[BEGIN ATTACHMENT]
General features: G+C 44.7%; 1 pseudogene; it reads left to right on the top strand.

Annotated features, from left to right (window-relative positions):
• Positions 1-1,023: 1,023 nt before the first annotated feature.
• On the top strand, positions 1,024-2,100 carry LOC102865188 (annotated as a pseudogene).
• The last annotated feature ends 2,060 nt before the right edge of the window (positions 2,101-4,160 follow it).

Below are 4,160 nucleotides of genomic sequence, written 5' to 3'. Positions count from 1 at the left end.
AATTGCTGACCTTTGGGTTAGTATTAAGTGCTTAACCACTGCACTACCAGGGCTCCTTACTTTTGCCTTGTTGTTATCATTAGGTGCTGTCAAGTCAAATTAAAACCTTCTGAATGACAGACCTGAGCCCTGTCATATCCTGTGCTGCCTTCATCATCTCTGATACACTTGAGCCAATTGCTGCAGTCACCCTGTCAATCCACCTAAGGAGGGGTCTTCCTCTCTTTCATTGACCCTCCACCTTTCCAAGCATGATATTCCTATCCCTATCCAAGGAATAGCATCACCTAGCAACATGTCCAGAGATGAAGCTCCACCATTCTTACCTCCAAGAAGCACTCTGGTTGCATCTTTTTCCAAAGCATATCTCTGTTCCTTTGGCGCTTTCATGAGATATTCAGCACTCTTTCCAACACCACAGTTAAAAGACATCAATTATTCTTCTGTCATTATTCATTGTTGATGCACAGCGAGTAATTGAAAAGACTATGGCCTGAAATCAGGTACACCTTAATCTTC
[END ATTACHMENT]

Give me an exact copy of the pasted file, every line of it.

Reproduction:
General features: G+C 44.7%; 1 pseudogene; it reads left to right on the top strand.

Annotated features, from left to right (window-relative positions):
• Positions 1-1,023: 1,023 nt before the first annotated feature.
• On the top strand, positions 1,024-2,100 carry LOC102865188 (annotated as a pseudogene).
• The last annotated feature ends 2,060 nt before the right edge of the window (positions 2,101-4,160 follow it).

Below are 4,160 nucleotides of genomic sequence, written 5' to 3'. Positions count from 1 at the left end.
AATTGCTGACCTTTGGGTTAGTATTAAGTGCTTAACCACTGCACTACCAGGGCTCCTTACTTTTGCCTTGTTGTTATCATTAGGTGCTGTCAAGTCAAATTAAAACCTTCTGAATGACAGACCTGAGCCCTGTCATATCCTGTGCTGCCTTCATCATCTCTGATACACTTGAGCCAATTGCTGCAGTCACCCTGTCAATCCACCTAAGGAGGGGTCTTCCTCTCTTTCATTGACCCTCCACCTTTCCAAGCATGATATTCCTATCCCTATCCAAGGAATAGCATCACCTAGCAACATGTCCAGAGATGAAGCTCCACCATTCTTACCTCCAAGAAGCACTCTGGTTGCATCTTTTTCCAAAGCATATCTCTGTTCCTTTGGCGCTTTCATGAGATATTCAGCACTCTTTCCAACACCACAGTTAAAAGACATCAATTATTCTTCTGTCATTATTCATTGTTGATGCACAGCGAGTAATTGAAAAGACTATGGCCTGAAATCAGGTACACCTTAATCTTC